I’d always used it for invulnerability. It was supposed to be safe, the base ingredients were all found in nature, so how could it hurt?
I started using it during the depression to help me get by. Jobs were scarce and payments were even scarcer. The price of materials had gone through the roof so us labourers were often punished twice over – those of us that could get work had to work twice as hard twice as often to make up for the shortfall. But we did it. We had our children’s cries over their empty bellies to push us along, just that little bit further. If only there was a way to make things easier!
And then we discovered it, this magical white substance! It was cheap, really cheap compared to other things we could be using. Looking back, I wonder whether that should have been the first sign. It was amazing, all of a sudden everything we touched was stronger and better, the world could rage on with its countless perils and we would stand tall and proud, the resilience the white stuff offered unwavering.
We worked like men possessed and we became kings. Eventually we had worked so much that there was extra food on the table, then new clothes for the kids, sometimes even toys and books and then suddenly there was no shortfall, no struggle, no hungry tears in the night and no sad faces. I had lifted my family out of a hole, and never once did I think that it would kill me to do it.
Years later I sit here struggling for breath and each heartbeat is a gift. We didn’t know using this stuff could kill us yet here I sit, a broken husk of the man I once was, shrivelled and wasting and unable to chase my grandchildren without keeling over in pain. It breaks my heart that little Billy once accused me of not loving him anymore when nothing could be further from the truth. Everything I did, retrospectively ill advised or not, I did for my family so we could make it through. I can’t even read to him anymore, I start coughing and he gets upset when he sees the blood in the handkerchief and runs away. I can’t go after him to find him and explain.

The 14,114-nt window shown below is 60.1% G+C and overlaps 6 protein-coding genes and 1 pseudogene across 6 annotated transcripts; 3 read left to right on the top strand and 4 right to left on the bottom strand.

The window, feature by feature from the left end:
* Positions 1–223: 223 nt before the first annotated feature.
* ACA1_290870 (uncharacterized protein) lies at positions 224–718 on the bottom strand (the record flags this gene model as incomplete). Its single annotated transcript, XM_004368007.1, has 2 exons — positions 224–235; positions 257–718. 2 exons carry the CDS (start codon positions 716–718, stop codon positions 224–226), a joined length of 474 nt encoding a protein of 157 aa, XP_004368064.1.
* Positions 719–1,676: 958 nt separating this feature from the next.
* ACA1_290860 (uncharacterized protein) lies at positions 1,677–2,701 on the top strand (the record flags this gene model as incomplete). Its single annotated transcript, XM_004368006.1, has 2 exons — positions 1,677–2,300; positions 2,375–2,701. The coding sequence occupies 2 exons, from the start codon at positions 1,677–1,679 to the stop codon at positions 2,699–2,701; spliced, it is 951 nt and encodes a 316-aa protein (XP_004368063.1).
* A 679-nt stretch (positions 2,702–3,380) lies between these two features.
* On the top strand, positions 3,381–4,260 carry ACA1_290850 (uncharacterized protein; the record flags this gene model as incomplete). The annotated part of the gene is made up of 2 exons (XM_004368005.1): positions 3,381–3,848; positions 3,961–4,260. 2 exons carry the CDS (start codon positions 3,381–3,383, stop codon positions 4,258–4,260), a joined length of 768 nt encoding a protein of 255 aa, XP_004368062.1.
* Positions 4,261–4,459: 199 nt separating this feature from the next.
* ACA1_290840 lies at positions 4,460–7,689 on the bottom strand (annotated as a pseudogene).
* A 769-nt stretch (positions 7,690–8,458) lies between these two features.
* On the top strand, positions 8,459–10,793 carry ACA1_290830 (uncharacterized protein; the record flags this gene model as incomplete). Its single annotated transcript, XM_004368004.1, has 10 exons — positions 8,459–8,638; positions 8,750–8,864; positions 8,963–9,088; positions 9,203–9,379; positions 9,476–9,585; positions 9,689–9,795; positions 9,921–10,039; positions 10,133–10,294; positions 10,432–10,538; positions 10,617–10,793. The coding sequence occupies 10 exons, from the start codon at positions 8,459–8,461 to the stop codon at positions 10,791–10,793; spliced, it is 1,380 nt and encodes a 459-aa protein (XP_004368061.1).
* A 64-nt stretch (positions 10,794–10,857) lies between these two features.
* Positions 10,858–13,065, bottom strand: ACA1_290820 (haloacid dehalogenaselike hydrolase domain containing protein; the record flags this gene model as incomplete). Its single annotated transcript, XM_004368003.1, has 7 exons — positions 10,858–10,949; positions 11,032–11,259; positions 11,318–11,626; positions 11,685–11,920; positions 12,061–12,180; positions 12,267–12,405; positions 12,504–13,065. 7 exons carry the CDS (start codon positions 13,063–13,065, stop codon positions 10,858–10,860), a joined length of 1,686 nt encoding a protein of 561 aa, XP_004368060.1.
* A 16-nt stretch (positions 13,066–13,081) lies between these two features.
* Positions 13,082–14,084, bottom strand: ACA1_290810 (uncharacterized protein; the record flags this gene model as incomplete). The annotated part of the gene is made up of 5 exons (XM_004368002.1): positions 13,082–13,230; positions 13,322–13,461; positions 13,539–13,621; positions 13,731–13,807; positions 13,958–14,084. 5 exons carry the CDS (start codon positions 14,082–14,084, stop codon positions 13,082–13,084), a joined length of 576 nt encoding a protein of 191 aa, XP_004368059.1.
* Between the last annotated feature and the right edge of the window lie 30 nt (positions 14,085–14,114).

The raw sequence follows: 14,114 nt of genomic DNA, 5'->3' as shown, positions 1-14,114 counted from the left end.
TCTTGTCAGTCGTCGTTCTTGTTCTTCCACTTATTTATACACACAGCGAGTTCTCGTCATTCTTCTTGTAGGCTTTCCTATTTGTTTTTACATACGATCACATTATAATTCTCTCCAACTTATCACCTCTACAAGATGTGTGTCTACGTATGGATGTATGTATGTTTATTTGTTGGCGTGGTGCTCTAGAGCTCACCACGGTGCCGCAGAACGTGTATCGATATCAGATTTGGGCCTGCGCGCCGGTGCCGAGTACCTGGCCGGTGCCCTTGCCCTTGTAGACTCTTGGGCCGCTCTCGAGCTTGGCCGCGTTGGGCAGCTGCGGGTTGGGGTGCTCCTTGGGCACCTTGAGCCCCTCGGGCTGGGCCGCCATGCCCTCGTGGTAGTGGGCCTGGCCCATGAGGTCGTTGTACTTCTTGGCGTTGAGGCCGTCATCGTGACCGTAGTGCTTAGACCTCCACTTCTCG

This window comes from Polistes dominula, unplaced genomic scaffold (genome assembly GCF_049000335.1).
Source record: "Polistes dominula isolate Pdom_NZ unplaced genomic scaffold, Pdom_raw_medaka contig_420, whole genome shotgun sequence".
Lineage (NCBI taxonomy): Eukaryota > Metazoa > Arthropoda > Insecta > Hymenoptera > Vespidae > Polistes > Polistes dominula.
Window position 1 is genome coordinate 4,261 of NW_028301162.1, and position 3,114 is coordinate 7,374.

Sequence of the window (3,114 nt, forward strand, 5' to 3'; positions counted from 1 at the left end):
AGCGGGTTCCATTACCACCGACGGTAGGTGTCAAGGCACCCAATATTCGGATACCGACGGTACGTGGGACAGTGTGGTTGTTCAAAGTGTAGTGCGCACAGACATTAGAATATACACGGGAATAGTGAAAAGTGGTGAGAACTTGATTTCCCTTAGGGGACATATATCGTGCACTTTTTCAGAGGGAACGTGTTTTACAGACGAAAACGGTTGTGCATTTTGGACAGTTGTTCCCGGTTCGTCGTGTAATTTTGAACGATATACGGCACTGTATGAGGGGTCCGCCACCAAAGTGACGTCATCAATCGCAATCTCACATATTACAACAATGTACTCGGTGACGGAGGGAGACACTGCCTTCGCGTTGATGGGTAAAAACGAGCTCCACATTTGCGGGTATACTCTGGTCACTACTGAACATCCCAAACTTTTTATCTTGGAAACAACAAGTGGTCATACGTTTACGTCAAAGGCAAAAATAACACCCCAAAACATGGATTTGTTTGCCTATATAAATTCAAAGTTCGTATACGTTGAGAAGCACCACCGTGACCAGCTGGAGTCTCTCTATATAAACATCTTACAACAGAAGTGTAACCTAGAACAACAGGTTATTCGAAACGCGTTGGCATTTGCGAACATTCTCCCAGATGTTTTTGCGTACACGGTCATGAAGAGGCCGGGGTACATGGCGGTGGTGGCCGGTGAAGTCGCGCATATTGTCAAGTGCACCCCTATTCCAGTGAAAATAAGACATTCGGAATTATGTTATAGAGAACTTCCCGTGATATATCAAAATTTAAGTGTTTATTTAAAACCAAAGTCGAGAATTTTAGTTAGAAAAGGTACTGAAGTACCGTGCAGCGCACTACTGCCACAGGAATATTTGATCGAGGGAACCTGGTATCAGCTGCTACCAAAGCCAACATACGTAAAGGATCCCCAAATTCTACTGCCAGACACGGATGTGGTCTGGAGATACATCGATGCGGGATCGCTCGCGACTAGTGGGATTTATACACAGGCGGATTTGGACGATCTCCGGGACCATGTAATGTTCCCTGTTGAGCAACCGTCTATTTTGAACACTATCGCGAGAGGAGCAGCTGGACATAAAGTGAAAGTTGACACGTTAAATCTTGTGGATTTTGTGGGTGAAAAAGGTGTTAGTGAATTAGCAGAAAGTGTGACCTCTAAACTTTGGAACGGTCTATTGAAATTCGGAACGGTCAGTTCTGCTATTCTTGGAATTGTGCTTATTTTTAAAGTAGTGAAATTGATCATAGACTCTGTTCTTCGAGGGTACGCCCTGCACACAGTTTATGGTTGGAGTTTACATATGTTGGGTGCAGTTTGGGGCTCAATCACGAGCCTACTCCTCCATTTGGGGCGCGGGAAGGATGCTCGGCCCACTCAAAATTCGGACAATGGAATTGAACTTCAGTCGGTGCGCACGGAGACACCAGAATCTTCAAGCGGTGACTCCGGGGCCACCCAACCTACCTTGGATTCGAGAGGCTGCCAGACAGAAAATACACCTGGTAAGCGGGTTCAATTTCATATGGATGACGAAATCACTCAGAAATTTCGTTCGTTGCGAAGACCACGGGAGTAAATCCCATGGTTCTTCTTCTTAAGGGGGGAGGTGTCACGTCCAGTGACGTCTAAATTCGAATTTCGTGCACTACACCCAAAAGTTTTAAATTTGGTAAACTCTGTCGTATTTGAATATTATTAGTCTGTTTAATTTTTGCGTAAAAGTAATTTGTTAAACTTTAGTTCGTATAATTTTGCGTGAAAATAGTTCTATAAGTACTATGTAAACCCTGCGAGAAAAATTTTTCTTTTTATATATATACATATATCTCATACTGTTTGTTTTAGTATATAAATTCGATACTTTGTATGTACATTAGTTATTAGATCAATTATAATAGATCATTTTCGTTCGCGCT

It was so easy, so cheap, and so natural! We had thought this innocuous white substance which we weaved through every fibre of everything we did would be our saviour. No, it will be the death of me. It won’t be long now, I can feel it. But what really hurts is how I’ve hurt my children and grandchildren with my wanton use of it. They will suffer too, far less than I have, but the danger is there for them as well.
Do I wish I could have done things differently? I do. I wish I had known how much pain and suffering I would cause, I would do anything to know I wasn’t inflicting this agony on others. But there’s no undoing past mistakes.
I wish I had never heard of asbestos.
I’m managing construction at the moment and we have been in the process of getting licensed to handle asbestos. I’ve also seen asbestos induced mesothelioma of the lungs, as in I’ve had the lungs on a bench in front of me. Let me tell you, this stuff is NASTY!
I had the urge to write a passive-aggressive ‘I hate asbestos’ poem because I swear if I hear the word one more time I’m going to explode, but this came out instead.